David Hyatt – Trustee:

I am proud to say that I am a feminist in the original sense of the word. That men and women are equal but not the same. That women deserve to be treated with respect, kindness and fairness. That men deserve the same!

I am a linguist, translator and teacher and spent 2 years as a student in the Soviet Union and Eastern Europe. Societies with zero “feminism” in the political sense but with genuine gender equality and healthy social relations between the sexes. Women achieved great things – cosmonaut Valentina Tereshkova who went into space decades before her western equivalent. Heroic women snipers who struck terror into the Wehrmacht. Outstanding women poets like Anna Akhmatova who challenged Stalinism.
International Women’s Day first took off in the Soviet Union and it was a great success. Devoid of toxic man-hating western feminism, it was a national festival of femininity. A sweet and romantic humanist celebration where men and women come together at all kinds of events to celebrate what it means to be human.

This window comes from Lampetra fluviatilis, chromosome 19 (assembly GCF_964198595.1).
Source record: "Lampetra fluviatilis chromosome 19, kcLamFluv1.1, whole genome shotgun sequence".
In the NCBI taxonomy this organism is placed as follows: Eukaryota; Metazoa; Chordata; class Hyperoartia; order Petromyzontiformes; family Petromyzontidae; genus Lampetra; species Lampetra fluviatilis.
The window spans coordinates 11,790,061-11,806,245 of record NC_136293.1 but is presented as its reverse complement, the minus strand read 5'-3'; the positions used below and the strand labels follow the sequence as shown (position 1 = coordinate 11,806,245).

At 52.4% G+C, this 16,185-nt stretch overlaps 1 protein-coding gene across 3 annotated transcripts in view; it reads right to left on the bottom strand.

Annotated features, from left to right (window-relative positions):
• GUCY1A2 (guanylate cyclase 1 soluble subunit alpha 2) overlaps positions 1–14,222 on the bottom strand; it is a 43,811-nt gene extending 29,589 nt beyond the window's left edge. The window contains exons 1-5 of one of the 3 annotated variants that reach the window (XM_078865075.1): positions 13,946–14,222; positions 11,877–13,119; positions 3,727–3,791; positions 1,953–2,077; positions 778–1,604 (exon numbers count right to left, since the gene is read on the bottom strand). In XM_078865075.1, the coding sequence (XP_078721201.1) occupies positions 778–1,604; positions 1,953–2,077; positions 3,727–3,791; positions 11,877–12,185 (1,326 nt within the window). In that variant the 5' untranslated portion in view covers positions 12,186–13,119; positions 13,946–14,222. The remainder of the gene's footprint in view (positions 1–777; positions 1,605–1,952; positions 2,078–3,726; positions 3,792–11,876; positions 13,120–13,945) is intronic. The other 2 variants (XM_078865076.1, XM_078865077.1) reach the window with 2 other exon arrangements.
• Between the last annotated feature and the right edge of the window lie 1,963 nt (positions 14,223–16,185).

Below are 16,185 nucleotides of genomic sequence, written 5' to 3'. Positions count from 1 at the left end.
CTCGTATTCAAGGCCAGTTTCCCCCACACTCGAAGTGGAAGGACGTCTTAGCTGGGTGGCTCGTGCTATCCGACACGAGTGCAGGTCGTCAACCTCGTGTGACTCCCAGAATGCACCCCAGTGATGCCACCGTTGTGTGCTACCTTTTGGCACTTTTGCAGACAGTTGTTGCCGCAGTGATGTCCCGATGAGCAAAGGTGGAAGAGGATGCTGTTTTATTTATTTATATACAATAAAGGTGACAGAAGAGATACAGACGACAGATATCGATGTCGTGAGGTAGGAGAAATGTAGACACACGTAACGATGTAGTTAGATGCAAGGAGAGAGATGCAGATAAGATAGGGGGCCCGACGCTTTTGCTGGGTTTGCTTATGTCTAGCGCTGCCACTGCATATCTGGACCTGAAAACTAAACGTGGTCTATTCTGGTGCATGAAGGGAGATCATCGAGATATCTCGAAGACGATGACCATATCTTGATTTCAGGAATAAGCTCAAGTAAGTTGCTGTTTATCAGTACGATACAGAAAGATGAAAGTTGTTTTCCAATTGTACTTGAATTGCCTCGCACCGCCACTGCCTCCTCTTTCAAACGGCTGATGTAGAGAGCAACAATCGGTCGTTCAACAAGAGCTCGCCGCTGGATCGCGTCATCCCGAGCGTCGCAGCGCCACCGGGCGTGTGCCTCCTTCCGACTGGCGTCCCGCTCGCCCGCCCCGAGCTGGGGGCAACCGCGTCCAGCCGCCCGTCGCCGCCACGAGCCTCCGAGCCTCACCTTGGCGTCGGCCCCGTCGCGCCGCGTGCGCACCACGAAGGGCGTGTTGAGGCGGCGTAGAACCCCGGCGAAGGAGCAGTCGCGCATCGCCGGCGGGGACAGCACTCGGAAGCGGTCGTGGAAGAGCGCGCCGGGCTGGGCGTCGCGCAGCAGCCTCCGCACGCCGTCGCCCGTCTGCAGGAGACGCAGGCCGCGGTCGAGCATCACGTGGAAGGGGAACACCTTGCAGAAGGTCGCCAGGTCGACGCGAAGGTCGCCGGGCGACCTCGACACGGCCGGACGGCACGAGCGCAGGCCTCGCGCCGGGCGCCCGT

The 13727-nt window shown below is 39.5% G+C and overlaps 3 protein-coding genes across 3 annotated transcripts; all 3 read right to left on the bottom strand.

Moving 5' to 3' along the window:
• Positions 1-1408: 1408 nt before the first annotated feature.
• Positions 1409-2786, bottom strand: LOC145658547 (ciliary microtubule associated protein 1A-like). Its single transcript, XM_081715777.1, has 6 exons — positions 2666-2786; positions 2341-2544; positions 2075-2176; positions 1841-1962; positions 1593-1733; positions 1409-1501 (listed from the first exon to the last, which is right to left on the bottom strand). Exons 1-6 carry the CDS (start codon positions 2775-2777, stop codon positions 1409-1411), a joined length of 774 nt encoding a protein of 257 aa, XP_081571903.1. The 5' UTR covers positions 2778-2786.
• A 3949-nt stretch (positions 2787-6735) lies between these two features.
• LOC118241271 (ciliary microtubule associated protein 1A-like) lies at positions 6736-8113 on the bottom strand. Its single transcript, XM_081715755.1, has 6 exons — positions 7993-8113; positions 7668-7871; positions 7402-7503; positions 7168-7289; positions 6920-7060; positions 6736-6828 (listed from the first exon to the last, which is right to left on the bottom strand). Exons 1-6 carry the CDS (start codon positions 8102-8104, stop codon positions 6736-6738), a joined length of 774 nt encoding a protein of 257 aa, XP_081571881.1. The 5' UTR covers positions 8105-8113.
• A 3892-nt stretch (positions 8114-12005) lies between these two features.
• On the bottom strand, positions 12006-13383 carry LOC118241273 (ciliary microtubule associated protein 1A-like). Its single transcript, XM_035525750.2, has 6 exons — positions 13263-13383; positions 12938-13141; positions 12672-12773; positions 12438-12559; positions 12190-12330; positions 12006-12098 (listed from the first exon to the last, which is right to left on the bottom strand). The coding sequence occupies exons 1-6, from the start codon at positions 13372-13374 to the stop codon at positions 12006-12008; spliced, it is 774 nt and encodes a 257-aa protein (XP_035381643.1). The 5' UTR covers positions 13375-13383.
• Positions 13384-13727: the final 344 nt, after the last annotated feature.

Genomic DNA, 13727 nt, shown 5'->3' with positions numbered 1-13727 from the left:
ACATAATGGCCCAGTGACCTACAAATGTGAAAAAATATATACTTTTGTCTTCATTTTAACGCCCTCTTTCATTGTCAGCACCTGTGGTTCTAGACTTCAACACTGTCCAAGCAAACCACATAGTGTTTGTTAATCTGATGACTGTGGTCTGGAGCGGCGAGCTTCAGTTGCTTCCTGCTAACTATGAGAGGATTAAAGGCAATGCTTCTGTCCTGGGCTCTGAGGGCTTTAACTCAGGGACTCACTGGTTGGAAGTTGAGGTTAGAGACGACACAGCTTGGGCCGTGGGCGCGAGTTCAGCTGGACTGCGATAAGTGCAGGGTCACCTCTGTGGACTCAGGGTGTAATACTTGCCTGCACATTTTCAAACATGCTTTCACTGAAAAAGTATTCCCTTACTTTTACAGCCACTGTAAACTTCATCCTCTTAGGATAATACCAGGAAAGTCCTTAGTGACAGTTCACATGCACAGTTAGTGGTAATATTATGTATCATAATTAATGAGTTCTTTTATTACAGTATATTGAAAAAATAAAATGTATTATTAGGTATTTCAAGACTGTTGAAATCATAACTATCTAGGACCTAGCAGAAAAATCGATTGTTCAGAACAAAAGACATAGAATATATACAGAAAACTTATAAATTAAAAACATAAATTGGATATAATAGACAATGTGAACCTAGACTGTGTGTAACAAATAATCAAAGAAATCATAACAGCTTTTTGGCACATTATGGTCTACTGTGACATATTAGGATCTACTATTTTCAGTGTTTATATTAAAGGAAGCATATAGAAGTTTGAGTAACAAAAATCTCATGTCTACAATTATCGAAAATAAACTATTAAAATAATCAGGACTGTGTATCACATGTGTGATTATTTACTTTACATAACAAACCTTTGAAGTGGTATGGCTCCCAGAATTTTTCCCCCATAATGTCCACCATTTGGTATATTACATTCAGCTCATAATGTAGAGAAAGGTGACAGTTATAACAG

The “feminasties” are trashing and infantilising our society. Whether trying to destroy Alex Salmond’s career because he dared to flirt with work colleagues. Or hijacking and exploiting the tragic death of a young woman in order to push a spiteful misandrist agenda. Or now lying that schools are hotbeds of rape culture (sic!) because teenagers fancy each other……

I am involved with Parity because I wish to see the kind of idealistic genuinely feminist society that I observed years ago behind what was then the Iron Curtain. Now the feminasties are erecting a gender iron curtain of their own, as they herd us towards an orwellian, gender-supremacy nightmare world.

Organisations like Parity hopefully will play their part in helping to prevent this.